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  • Switch from single-tablet regimen to 3 tablets works in Denmark

    Switching from an efavirenz-containing single-tablet regimen (STR) to an efavirenz containing triple-tablet regimen (TTR) to save money maintained viral suppression in Denmark. Antiretroviral-naive people who started the TTR attained the same virologic suppression rate as people who started the STR combination.

    10 July 2014 | International AIDS Society
  • ‘Appalling service’ provided by Healthcare at Home leaves patients without drugs

    Thousands of NHS patients, some seriously ill, have not received vital medicines on time because of problems at the company contracted to deliver the drugs to these patients in their own homes. The failures in the service offered by Healthcare at Home have been described by patient groups as ‘appalling’ and ‘unsafe’, and have left patients with live-threatening conditions frightened about their ability to get hold of their drugs.

    03 June 2014 | Bureau of Investigative Journalism
  • Mystery around drug adherence still plagues medical literature

    The randomized controlled trial, or RCT, represents the gold standard of interventional studies of new drugs. But how reliable are the results when it remains unknown whether subjects in the trial actually took their medicines at all? A 2007 analysis found that only 33% of 192 papers describing RCTs of oral therapies for six chronic diseases disclosed adherence results.

    13 May 2014 | Nature Medicine
  • ARVs a Bitter Pill to Swallow for Ugandan Children

    For many of the 35,500 children in Uganda on HIV treatment, daily ARVs are too much of a bitter pill to swallow, especially if they don’t understand why they need them - Uganda’s policy is not to reveal their HIV status to children until they reach 13 years of age.

    08 May 2014 | Inter Press Service
  • Long-acting HIV drugs advanced to overcome adherence challenge

    If it proves effective, long-acting antiretroviral therapy would set up a new paradigm of monthly or quarterly injectable therapy for some patients. Long-acting drug formulations could solve one of the thorniest problems in HIV management - adherence.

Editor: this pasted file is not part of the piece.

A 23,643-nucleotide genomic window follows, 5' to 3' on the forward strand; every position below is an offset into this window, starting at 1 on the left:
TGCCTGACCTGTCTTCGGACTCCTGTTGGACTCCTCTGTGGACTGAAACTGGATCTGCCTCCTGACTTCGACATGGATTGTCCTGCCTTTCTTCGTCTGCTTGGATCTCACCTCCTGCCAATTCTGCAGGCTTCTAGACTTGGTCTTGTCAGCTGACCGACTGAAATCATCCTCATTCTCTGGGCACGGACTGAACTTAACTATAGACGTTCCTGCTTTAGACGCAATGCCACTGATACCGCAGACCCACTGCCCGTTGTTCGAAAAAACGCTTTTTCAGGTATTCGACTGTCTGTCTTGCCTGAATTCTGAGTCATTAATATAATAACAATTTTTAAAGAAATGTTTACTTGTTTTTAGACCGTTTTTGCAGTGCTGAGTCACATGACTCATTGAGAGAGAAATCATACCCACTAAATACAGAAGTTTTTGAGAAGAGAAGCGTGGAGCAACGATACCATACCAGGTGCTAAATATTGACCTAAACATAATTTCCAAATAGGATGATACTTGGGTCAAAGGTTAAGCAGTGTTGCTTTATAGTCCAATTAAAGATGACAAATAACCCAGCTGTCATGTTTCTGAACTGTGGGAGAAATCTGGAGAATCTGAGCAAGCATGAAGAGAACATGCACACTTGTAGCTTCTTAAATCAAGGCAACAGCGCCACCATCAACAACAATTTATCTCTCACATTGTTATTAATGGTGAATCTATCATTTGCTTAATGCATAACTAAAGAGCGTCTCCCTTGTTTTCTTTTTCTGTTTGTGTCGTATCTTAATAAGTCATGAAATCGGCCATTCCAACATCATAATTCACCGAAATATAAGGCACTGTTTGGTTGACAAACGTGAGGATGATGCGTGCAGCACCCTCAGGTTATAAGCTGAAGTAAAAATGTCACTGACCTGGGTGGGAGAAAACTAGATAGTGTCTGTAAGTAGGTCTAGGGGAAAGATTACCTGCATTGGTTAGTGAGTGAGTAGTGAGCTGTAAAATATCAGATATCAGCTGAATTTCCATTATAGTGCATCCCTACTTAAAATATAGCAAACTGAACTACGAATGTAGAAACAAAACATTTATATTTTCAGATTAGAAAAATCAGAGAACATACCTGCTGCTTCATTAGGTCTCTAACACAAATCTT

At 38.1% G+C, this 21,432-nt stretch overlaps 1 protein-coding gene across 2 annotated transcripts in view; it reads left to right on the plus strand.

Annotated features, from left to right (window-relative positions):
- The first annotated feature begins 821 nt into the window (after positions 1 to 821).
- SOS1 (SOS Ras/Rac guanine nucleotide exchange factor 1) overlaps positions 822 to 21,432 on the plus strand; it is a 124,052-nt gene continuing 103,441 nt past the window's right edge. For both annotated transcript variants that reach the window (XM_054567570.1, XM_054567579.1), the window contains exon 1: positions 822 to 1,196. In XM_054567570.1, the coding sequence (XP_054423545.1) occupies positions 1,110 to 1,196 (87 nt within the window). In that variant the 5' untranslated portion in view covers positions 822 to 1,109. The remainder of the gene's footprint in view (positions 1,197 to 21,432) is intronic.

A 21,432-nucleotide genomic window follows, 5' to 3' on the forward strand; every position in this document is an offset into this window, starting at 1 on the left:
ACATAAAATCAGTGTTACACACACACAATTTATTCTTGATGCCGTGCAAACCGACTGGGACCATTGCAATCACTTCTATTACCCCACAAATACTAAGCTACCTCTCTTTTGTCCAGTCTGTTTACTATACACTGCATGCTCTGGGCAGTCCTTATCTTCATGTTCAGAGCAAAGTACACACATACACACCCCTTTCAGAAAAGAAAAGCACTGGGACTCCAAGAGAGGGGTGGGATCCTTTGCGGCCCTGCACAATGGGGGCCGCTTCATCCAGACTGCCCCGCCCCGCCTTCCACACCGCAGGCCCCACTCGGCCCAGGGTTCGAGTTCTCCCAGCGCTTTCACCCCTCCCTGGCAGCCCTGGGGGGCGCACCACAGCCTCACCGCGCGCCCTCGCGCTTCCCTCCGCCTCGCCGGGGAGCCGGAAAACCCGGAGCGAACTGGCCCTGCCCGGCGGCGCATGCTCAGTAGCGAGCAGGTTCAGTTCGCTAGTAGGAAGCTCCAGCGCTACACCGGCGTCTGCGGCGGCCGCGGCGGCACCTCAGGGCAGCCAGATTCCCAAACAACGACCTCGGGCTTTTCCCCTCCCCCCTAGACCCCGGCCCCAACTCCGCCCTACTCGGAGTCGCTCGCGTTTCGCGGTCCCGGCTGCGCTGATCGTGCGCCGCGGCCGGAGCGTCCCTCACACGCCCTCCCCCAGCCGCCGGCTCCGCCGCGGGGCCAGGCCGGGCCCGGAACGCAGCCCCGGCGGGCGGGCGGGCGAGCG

08 April 2014 | Nature Medicine
  • United Healthcare To Allow HIV/AIDS Patients to "Opt-Out" of Mail-Order Prescriptions

    United Healthcare, the United States' largest health insurer, will allow patients with HIV or AIDS who have privacy or delivery concerns, or who have difficulty discussing their HIV medications over the phone, to obtain their medications from an in-network retail pharmacy rather than by mail order.

    01 April 2014 | Consumer Watchdog
  • A Patient’s Race Affects How HIV Docs Discuss Adherence

    HIV providers alter their communication methods based on the race of their patients and are more likely to discuss adherence with minorities than with whites.

    06 February 2014 | AIDSMeds
  • US: Racial gap exists when docs talk to patients about HIV meds

    Conversations between doctors and patients about taking HIV medication as prescribed may differ depending on the patient’s race or ethnicity, research shows. Providers talked more with minority patients than with whites about adherence and tended to give directives rather than engage in problem solving.

    29 January 2014 | Futurity
  • International Labour Organization: Employment crucial for successful HIV/AIDS treatment

    People living with HIV who are employed are almost 40 per cent more likely to stick to HIV treatment than those without a job, says a new ILO study released ahead of World AIDS Day.

    02 December 2013 | International Labour Organization
  • Differing Effects of Low- and High-Fat Meals on New Raltegravir Formulation

    A high-fat meal affected levels of a reformulated raltegravir tablet less than a low-fat meal, according to results of a three-period study in healthy volunteers [1]. One aim of this trial and other ongoing research is to develop a raltegravir formulation that can be dosed once daily.

    30 October 2013 | NATAP
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